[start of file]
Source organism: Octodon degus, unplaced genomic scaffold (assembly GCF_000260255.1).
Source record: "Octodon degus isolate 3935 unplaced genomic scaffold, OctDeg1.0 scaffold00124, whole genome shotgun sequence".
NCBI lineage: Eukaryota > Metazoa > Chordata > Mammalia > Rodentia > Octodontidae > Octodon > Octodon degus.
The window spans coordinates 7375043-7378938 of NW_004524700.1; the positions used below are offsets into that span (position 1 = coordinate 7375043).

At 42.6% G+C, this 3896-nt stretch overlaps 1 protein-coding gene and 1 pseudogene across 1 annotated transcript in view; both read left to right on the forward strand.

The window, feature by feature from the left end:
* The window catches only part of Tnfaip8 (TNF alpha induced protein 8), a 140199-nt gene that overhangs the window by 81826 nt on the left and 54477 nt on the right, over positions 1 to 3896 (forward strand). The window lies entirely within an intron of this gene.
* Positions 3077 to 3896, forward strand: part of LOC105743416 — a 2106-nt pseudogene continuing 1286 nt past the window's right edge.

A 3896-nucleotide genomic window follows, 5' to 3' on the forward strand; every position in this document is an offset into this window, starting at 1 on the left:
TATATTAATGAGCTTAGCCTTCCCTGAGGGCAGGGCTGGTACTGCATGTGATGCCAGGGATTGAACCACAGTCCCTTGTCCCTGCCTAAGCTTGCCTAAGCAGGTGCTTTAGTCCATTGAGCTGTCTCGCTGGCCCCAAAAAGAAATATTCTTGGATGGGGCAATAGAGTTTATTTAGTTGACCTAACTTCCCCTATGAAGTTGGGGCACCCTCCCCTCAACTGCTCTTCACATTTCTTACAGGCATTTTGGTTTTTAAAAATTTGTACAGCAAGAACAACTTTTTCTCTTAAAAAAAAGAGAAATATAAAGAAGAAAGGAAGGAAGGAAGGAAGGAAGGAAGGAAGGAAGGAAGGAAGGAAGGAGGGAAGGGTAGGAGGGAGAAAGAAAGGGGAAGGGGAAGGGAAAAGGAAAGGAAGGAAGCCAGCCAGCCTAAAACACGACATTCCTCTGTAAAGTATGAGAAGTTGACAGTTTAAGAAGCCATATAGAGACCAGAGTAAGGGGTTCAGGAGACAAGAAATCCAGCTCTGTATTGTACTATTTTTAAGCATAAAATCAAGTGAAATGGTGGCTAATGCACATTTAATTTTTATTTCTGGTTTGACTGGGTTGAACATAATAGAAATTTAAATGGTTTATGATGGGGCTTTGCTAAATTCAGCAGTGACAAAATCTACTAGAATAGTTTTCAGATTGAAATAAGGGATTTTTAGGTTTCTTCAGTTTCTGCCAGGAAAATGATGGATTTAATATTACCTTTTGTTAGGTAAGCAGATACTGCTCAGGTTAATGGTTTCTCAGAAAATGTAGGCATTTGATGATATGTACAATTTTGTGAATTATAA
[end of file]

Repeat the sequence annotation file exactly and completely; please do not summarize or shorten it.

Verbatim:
Source organism: Octodon degus, unplaced genomic scaffold (assembly GCF_000260255.1).
Source record: "Octodon degus isolate 3935 unplaced genomic scaffold, OctDeg1.0 scaffold00124, whole genome shotgun sequence".
NCBI lineage: Eukaryota > Metazoa > Chordata > Mammalia > Rodentia > Octodontidae > Octodon > Octodon degus.
The window spans coordinates 7375043-7378938 of NW_004524700.1; the positions used below are offsets into that span (position 1 = coordinate 7375043).

At 42.6% G+C, this 3896-nt stretch overlaps 1 protein-coding gene and 1 pseudogene across 1 annotated transcript in view; both read left to right on the forward strand.

The window, feature by feature from the left end:
* The window catches only part of Tnfaip8 (TNF alpha induced protein 8), a 140199-nt gene that overhangs the window by 81826 nt on the left and 54477 nt on the right, over positions 1 to 3896 (forward strand). The window lies entirely within an intron of this gene.
* Positions 3077 to 3896, forward strand: part of LOC105743416 — a 2106-nt pseudogene continuing 1286 nt past the window's right edge.

A 3896-nucleotide genomic window follows, 5' to 3' on the forward strand; every position in this document is an offset into this window, starting at 1 on the left:
TATATTAATGAGCTTAGCCTTCCCTGAGGGCAGGGCTGGTACTGCATGTGATGCCAGGGATTGAACCACAGTCCCTTGTCCCTGCCTAAGCTTGCCTAAGCAGGTGCTTTAGTCCATTGAGCTGTCTCGCTGGCCCCAAAAAGAAATATTCTTGGATGGGGCAATAGAGTTTATTTAGTTGACCTAACTTCCCCTATGAAGTTGGGGCACCCTCCCCTCAACTGCTCTTCACATTTCTTACAGGCATTTTGGTTTTTAAAAATTTGTACAGCAAGAACAACTTTTTCTCTTAAAAAAAAGAGAAATATAAAGAAGAAAGGAAGGAAGGAAGGAAGGAAGGAAGGAAGGAAGGAAGGAAGGAAGGAGGGAAGGGTAGGAGGGAGAAAGAAAGGGGAAGGGGAAGGGAAAAGGAAAGGAAGGAAGCCAGCCAGCCTAAAACACGACATTCCTCTGTAAAGTATGAGAAGTTGACAGTTTAAGAAGCCATATAGAGACCAGAGTAAGGGGTTCAGGAGACAAGAAATCCAGCTCTGTATTGTACTATTTTTAAGCATAAAATCAAGTGAAATGGTGGCTAATGCACATTTAATTTTTATTTCTGGTTTGACTGGGTTGAACATAATAGAAATTTAAATGGTTTATGATGGGGCTTTGCTAAATTCAGCAGTGACAAAATCTACTAGAATAGTTTTCAGATTGAAATAAGGGATTTTTAGGTTTCTTCAGTTTCTGCCAGGAAAATGATGGATTTAATATTACCTTTTGTTAGGTAAGCAGATACTGCTCAGGTTAATGGTTTCTCAGAAAATGTAGGCATTTGATGATATGTACAATTTTGTGAATTATAA